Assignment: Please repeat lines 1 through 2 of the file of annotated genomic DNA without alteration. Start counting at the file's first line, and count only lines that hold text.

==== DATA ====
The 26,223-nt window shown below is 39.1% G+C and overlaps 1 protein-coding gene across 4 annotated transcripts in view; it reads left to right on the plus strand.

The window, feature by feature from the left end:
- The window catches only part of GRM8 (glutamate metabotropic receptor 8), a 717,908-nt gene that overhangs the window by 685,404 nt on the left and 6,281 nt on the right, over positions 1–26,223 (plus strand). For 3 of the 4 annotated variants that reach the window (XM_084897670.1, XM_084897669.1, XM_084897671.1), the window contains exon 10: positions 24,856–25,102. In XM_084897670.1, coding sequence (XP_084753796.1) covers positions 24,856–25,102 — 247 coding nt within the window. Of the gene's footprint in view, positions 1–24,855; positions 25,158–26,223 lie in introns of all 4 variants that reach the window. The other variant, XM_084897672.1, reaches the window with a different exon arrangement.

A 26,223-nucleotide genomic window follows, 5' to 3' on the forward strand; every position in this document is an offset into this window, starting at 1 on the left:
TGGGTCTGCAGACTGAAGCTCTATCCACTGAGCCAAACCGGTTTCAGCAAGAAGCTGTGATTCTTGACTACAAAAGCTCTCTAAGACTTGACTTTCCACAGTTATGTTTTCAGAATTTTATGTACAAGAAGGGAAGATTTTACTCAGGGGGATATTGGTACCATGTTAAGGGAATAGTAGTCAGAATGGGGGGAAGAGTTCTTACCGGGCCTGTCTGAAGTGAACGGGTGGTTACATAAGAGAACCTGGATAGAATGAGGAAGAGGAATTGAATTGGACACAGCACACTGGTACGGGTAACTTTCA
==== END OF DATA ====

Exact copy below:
The 26,223-nt window shown below is 39.1% G+C and overlaps 1 protein-coding gene across 4 annotated transcripts in view; it reads left to right on the plus strand.

The window, feature by feature from the left end: